I personally love 'adapting' so much that, instead of finding inspiration from direct competitors' apps, I gain fresh ideas from apps in different industries, which these apps solve a particular problem in a similar way to my problem.
Modifying refers to making changes to existing elements to improve them or make them more suitable for a specific purpose.
Initial design: My initial card idea is flat, without any shadow.
Alternative by modifying: Then I made a small but crucial modification: by adding a shadow, the element now appears more elevated and suggests it can be tapped. In this case, I can eliminate the arrow.
It doesn't have to be a major modification. I always believe that a small change can convey a different meaning.
[P]ut to another use
"Put to another use" suggests repurposing an existing element, feature, or idea for a different application than originally intended. This approach often reveals new value or utility that may not have been initially obvious.
Initial idea: Imagine that the initial idea involves using the ongoing session card solely as an entry point to open the ongoing session detail screen.
Put to another use: Then I repurposed it from being an entry point to serving as a quick information card before users explore more details.
Identify and remove unnecessary elements from the design. Simplify the concept by eliminating features that don't contribute significantly to the overall value or user experience for cleaner, more efficient designs.
Initial idea: The arrow icon provides an affordance that the card is tappable, signaling that more content is available.
Eliminate: Could it work without an arrow? Yes, if elevated card elements and green text consistently signify tappable items, that's sufficient for user understanding.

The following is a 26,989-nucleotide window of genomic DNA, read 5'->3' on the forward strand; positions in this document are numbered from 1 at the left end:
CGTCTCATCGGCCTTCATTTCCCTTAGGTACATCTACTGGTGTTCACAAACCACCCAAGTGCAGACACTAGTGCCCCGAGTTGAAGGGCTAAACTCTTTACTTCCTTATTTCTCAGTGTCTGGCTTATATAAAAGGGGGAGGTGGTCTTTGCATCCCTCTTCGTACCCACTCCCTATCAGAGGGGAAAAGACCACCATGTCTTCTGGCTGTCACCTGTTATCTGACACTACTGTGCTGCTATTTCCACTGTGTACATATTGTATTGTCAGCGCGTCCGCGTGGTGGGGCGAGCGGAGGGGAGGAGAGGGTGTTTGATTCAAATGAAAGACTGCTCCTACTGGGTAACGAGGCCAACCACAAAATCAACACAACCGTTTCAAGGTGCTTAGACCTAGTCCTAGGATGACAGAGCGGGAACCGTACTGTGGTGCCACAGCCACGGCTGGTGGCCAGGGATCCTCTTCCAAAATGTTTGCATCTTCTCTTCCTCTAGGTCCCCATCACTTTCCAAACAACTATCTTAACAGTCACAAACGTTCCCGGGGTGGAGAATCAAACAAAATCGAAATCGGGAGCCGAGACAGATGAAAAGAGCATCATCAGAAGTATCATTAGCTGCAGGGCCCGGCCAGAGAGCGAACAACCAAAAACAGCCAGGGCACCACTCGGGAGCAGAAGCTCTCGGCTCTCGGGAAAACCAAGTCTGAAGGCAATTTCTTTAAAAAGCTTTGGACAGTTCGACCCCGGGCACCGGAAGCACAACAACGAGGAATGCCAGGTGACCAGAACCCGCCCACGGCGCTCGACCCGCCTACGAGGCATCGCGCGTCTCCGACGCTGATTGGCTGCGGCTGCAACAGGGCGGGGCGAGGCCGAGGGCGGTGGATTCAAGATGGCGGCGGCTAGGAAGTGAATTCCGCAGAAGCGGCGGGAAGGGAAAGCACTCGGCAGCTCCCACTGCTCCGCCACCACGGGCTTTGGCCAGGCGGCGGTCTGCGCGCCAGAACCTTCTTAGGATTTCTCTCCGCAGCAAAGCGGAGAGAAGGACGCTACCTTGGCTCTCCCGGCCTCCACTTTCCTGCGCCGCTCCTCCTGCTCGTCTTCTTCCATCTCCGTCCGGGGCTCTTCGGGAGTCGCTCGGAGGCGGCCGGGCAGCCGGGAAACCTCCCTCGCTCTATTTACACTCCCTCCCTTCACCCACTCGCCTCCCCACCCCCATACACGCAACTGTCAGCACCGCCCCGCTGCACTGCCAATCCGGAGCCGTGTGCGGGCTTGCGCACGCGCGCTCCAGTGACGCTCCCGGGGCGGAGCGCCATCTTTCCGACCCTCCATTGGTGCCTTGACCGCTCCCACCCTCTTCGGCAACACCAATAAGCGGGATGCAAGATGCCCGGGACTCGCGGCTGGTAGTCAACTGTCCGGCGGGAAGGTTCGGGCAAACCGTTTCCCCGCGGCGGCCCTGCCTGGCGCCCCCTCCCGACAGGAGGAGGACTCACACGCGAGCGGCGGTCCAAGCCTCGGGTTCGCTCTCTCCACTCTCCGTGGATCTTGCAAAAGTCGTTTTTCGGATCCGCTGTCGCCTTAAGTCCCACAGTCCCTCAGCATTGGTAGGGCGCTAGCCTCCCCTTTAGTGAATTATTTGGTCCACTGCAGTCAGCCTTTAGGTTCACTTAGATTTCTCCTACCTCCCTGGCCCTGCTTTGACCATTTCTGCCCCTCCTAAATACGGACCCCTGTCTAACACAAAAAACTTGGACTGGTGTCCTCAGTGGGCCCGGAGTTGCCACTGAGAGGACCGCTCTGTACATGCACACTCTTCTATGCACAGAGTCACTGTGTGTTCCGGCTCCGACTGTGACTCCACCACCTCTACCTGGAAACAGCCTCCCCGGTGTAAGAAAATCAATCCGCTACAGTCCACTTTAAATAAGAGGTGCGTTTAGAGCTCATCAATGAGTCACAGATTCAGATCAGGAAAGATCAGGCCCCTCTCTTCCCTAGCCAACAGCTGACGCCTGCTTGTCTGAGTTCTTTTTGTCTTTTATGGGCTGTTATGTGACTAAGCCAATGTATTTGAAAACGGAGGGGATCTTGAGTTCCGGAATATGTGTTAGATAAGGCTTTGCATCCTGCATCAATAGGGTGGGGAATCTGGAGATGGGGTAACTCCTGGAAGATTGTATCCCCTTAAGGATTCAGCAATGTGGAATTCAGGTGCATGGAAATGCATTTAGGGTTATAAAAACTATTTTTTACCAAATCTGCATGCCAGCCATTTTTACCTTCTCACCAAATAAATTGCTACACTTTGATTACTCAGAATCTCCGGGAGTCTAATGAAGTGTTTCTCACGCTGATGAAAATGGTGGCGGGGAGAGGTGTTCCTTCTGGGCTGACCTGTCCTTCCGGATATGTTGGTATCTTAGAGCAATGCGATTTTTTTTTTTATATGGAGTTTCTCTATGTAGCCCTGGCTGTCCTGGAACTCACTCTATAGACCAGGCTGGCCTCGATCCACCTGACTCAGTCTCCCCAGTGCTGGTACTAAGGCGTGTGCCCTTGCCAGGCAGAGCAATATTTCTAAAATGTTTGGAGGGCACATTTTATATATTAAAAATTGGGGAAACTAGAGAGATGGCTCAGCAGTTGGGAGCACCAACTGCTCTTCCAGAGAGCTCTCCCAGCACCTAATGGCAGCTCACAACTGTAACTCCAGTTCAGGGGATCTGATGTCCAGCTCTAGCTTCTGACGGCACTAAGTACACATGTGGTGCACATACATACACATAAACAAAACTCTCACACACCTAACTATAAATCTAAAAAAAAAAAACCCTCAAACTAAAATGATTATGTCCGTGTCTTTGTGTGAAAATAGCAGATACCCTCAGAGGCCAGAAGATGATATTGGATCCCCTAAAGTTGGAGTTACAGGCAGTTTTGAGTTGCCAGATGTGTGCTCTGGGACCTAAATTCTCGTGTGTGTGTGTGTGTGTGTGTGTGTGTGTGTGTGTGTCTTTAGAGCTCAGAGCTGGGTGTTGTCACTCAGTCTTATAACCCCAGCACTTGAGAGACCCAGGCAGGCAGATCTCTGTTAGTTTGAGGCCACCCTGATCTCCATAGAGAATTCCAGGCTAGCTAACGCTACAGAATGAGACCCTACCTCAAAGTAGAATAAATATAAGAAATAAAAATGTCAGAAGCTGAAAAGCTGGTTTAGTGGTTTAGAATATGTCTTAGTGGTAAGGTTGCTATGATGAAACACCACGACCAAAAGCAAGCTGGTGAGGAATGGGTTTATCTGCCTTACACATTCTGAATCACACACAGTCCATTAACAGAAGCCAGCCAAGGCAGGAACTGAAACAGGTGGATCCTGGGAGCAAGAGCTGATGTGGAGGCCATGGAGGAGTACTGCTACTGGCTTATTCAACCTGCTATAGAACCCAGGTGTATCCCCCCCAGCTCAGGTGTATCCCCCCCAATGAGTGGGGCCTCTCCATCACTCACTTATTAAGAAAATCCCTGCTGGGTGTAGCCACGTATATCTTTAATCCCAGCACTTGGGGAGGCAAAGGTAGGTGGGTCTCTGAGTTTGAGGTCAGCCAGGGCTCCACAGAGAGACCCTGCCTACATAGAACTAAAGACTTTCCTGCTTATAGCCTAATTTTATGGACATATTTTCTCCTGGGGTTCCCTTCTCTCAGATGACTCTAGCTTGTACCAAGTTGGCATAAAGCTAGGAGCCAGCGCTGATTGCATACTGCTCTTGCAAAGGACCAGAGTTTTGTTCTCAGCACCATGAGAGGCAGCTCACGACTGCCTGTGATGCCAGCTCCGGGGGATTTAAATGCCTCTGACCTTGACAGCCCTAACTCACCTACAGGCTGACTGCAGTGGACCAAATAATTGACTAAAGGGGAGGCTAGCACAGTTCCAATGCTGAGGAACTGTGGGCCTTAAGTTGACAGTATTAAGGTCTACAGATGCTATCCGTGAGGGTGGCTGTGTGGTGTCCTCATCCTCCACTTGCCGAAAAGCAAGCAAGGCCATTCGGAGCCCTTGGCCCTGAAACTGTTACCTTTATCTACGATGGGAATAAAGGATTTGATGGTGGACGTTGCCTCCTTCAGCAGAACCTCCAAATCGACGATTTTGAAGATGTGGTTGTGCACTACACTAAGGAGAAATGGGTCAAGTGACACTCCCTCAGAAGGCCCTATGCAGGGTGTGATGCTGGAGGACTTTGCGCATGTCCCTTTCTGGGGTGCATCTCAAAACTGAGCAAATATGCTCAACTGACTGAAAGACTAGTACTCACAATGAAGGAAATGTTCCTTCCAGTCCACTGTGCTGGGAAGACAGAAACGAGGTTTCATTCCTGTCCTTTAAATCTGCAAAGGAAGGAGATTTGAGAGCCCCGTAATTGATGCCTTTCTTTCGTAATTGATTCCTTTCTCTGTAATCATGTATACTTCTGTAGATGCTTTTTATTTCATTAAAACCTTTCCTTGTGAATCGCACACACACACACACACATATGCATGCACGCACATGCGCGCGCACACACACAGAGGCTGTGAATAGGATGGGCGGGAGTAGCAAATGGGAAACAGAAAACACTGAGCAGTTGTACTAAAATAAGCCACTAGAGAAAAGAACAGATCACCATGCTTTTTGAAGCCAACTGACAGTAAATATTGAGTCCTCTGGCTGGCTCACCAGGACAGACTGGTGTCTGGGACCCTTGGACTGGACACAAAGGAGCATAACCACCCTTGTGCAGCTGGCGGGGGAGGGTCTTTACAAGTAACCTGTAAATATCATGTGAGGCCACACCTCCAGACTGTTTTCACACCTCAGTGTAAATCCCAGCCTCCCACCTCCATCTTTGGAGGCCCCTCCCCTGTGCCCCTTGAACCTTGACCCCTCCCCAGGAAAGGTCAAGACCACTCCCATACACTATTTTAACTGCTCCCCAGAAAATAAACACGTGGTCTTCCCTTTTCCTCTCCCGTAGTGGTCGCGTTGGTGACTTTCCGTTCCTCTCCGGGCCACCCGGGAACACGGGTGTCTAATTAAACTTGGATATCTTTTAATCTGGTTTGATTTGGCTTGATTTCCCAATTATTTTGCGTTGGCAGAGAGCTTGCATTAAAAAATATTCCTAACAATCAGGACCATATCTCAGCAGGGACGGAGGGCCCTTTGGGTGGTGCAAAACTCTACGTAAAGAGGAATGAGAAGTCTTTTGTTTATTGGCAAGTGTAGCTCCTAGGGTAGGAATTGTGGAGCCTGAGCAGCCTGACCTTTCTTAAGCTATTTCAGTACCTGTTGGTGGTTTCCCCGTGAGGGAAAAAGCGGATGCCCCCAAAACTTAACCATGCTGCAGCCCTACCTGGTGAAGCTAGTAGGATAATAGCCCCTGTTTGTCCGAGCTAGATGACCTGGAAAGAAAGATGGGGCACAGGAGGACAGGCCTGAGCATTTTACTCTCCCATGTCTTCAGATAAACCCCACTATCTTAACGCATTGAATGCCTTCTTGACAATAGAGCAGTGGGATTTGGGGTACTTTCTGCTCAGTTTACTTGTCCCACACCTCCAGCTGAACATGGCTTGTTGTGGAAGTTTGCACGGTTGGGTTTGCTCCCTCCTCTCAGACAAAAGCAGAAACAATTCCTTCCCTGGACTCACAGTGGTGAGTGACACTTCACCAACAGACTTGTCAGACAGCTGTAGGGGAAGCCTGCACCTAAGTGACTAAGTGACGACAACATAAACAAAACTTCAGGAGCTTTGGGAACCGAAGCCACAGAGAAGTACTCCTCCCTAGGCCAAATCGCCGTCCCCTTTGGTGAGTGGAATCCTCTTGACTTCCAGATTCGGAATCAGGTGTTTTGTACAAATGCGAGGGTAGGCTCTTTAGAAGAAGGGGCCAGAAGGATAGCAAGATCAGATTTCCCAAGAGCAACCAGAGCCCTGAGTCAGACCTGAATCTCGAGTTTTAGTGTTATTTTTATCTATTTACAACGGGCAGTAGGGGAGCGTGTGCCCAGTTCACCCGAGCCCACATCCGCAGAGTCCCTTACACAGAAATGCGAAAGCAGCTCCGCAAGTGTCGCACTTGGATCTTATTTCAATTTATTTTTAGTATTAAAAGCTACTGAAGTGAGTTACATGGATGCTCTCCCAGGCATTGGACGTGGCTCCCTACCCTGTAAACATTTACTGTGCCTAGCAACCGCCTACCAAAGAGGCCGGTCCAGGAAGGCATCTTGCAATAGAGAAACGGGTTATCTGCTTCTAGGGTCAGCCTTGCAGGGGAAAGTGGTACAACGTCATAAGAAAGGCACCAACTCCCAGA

Always seek opportunities to remove unnecessary details. I constantly remind myself that less is more. However, if eliminating elements makes your design ambiguous, reconsider.
Challenge conventional ideas by flipping or rearranging elements to see if a new perspective or solution emerges. It's about challenging conventional order or orientation to uncover alternative methods or ideas that might be more effective. For instance, if your design primarily involves vertical scrolling, explore how it would appear and operate with horizontal scrolling.
Initial idea: From the beginning, I've always aimed to make the card as compact as possible on the homepage.
Eliminate: Why not reverse that thinking? Make the container much larger so that it can accommodate all the information on the home screen nicely–Since it is the most important thing when a session is ongoing.
There are no strict rules or a specific order for using these actions. You're not obligated to employ all seven methods. In my experience, my process is often unstructured; I frequently blend two or three actions like ‘modifying’, ‘substituting’, and ‘combining.’
I might start by borrowing ideas or solutions, either from the same field or elsewhere, and then ‘adapt’ them to my context.
When presenting your idea, these action verbs can help structure your storytelling. For example:
"I started with this initial idea, encountered [issue], and then SUBSTITUTED [initial idea] with [new idea]."
"I ADAPTED this idea from another app because it closely aligns with our case... [elaborate further]."
"I ELIMINATED [what you've removed] because [the reasons]."
Again, I suggest that this doesn't make us work like robots during exploration. Most of the time, I don't even think about the methods anymore; I just go with the flow. This framework simply gives us a different perspective, indicating that exploration is actually not arbitrary.
Thank you for reading! I hope you find this framework useful. If you enjoyed this post, consider giving it a like. If you have any questions, feel free to reach out to me at email@example.com or in the comment section below.